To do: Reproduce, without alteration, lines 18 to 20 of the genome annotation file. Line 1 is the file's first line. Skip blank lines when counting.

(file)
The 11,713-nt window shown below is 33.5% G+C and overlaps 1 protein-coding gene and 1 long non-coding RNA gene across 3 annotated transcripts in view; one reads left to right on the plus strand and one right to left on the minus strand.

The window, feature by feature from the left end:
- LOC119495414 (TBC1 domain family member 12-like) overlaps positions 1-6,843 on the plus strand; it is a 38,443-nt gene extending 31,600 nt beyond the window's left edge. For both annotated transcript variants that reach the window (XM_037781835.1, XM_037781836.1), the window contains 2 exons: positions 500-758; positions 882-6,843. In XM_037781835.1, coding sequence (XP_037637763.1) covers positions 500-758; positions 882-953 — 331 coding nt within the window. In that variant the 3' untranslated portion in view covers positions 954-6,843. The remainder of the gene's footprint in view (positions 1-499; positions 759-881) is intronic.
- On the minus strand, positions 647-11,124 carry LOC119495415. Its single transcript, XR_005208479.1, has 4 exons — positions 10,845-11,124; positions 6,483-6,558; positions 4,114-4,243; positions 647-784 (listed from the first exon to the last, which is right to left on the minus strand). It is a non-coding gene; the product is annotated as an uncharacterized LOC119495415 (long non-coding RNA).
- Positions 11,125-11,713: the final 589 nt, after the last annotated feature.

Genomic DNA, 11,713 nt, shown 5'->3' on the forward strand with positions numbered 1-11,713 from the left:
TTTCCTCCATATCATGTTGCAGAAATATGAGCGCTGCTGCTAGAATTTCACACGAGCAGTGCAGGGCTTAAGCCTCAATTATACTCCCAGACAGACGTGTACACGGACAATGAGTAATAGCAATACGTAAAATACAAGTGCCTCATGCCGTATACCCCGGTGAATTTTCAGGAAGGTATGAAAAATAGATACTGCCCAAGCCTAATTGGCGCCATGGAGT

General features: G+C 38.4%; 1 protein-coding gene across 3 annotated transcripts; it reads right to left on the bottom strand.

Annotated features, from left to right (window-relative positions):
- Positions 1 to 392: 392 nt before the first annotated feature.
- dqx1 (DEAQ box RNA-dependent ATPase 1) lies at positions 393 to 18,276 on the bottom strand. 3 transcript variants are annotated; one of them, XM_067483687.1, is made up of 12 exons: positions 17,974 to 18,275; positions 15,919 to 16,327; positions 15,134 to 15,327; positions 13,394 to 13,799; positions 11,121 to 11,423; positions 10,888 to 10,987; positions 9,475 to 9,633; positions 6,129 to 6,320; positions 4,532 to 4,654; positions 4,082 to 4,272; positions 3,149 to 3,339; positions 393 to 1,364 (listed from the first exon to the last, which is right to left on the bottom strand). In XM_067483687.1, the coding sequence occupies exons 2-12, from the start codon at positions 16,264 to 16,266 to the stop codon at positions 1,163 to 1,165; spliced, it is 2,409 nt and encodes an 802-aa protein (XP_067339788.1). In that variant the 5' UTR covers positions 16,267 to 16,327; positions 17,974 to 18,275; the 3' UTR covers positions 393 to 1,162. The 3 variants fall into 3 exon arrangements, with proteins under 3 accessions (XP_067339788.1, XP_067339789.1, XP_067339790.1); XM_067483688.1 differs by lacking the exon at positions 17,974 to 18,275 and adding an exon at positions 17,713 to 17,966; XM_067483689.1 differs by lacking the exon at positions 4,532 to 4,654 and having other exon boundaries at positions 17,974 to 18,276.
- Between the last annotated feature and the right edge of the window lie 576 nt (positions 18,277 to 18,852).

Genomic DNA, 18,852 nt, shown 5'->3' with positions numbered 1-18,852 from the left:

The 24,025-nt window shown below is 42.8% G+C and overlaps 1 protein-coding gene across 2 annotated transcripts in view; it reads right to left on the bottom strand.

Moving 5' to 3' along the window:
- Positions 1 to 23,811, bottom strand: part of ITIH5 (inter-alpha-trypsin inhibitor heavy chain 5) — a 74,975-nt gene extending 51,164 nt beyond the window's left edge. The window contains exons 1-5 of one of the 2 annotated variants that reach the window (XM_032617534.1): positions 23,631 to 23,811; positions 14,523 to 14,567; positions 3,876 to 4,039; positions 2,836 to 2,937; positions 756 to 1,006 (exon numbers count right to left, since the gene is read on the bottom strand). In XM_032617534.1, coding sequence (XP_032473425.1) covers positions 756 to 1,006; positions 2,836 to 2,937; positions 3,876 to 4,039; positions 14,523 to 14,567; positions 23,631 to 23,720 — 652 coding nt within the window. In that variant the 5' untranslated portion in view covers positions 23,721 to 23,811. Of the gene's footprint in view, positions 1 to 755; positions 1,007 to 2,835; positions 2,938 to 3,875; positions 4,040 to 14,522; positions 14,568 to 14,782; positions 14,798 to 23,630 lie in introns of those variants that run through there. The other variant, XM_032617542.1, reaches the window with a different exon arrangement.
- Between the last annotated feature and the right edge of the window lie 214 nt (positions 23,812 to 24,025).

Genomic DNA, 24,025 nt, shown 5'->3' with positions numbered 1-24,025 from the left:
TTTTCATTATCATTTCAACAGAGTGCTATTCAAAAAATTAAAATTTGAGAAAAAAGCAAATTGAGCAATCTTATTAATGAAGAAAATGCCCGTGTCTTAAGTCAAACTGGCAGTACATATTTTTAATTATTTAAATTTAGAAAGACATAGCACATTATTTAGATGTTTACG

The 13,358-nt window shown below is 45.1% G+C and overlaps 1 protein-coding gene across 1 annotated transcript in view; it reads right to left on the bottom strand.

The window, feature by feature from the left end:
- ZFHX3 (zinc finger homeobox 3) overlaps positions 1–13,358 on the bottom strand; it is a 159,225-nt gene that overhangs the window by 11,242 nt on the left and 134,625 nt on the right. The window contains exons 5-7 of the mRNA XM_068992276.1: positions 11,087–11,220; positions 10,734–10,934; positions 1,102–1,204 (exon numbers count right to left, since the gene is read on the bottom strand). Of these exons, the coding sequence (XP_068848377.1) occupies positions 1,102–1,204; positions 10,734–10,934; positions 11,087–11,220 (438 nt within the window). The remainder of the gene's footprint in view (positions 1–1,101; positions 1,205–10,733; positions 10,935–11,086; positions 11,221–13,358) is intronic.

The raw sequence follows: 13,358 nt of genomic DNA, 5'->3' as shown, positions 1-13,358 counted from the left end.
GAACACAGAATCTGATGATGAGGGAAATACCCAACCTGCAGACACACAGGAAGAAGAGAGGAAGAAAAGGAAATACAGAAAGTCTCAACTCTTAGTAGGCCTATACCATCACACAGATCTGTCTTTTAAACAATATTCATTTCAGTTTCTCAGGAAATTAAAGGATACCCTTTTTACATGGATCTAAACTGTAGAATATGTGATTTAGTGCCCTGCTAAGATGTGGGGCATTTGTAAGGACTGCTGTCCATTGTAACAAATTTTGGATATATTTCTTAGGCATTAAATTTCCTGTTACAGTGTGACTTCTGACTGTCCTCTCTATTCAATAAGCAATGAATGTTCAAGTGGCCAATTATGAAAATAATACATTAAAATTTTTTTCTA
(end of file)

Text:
Genomic DNA, 24,025 nt, shown 5'->3' with positions numbered 1-24,025 from the left:
TTTTCATTATCATTTCAACAGAGTGCTATTCAAAAAATTAAAATTTGAGAAAAAAGCAAATTGAGCAATCTTATTAATGAAGAAAATGCCCGTGTCTTAAGTCAAACTGGCAGTACATATTTTTAATTATTTAAATTTAGAAAGACATAGCACATTATTTAGATGTTTACG

The 13,358-nt window shown below is 45.1% G+C and overlaps 1 protein-coding gene across 1 annotated transcript in view; it reads right to left on the bottom strand.